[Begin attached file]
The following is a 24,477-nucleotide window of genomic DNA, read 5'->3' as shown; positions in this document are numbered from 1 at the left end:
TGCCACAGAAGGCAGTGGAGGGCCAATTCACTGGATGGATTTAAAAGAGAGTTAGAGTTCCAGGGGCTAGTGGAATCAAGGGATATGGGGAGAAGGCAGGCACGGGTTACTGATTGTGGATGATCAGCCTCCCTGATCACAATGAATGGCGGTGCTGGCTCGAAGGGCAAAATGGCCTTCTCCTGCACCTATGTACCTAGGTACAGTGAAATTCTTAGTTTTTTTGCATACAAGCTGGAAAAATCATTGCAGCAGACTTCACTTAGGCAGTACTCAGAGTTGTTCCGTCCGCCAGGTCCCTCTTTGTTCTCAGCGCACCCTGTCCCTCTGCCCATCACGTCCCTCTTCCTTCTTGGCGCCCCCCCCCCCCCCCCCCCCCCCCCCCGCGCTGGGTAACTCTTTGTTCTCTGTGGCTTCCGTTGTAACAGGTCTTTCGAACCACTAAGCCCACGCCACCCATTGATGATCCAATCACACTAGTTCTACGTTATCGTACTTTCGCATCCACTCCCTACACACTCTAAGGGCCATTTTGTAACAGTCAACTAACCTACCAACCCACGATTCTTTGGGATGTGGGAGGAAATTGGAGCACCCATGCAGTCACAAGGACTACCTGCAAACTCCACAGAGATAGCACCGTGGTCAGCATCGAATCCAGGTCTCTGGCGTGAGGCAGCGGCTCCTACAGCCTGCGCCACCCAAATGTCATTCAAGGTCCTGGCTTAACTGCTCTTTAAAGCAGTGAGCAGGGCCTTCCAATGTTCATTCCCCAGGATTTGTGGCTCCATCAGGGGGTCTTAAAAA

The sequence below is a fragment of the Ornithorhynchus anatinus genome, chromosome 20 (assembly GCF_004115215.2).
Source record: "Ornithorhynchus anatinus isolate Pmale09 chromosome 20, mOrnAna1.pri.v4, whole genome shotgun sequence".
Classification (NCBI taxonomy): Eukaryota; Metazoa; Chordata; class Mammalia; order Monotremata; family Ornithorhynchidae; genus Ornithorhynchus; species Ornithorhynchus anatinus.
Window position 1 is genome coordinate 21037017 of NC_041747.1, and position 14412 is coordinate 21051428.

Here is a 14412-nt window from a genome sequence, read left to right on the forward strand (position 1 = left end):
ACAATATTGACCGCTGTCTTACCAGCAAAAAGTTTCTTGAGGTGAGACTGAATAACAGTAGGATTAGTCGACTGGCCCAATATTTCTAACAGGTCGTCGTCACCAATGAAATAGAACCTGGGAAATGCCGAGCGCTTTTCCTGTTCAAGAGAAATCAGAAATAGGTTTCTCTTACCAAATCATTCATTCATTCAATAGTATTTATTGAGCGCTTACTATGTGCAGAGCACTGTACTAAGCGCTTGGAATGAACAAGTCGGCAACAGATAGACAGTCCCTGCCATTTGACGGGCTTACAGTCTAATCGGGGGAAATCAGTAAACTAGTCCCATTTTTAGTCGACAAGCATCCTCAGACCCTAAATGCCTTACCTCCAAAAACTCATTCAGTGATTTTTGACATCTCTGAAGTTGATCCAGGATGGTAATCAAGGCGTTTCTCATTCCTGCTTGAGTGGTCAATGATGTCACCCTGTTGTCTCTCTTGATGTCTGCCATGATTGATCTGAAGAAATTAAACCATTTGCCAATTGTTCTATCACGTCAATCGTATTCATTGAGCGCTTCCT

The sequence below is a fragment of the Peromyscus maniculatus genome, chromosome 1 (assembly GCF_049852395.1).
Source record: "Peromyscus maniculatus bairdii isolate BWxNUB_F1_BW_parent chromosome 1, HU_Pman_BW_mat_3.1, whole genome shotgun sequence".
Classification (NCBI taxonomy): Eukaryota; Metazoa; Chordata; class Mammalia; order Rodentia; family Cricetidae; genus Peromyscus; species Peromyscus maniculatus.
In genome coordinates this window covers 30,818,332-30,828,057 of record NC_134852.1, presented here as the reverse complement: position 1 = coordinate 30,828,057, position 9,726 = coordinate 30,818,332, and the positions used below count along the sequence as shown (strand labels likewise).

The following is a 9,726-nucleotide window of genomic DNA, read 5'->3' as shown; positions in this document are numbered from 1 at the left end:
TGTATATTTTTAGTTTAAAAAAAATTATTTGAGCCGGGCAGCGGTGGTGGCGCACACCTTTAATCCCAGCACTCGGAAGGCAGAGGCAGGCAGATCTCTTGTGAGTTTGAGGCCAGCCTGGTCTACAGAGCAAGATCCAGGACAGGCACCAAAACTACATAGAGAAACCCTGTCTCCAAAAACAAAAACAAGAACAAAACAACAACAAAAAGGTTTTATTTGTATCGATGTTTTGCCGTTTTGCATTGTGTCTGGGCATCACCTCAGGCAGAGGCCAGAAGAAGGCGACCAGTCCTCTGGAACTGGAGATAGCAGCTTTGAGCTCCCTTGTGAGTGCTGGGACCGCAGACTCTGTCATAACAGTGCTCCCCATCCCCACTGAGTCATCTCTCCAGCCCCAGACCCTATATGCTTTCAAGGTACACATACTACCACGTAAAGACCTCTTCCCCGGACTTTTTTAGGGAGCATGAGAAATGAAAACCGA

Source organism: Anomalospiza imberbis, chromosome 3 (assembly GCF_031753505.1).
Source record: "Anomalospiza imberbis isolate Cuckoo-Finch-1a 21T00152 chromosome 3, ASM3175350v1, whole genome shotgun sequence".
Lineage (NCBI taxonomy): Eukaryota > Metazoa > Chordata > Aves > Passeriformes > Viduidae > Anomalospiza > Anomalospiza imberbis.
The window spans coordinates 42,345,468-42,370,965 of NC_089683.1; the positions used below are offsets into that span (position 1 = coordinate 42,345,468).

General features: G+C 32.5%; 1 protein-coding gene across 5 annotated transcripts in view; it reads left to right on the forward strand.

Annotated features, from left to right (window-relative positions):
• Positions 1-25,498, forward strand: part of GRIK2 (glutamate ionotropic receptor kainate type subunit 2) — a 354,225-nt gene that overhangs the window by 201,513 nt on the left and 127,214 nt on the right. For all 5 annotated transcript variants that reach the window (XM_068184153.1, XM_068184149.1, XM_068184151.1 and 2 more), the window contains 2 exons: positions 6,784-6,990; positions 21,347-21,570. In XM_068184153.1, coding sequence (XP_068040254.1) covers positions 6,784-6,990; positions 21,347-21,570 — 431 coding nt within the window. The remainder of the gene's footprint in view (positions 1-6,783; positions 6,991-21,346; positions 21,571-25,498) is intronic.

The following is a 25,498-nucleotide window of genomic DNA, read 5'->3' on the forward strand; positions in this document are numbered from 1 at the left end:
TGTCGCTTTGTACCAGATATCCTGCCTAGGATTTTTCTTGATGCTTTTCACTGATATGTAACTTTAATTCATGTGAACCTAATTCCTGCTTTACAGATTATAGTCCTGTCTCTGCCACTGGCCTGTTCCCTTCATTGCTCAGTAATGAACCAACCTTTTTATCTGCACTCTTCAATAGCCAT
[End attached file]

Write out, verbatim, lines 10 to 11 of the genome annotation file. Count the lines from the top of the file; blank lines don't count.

Source record: "Peromyscus maniculatus bairdii isolate BWxNUB_F1_BW_parent chromosome 1, HU_Pman_BW_mat_3.1, whole genome shotgun sequence".
Classification (NCBI taxonomy): Eukaryota; Metazoa; Chordata; class Mammalia; order Rodentia; family Cricetidae; genus Peromyscus; species Peromyscus maniculatus.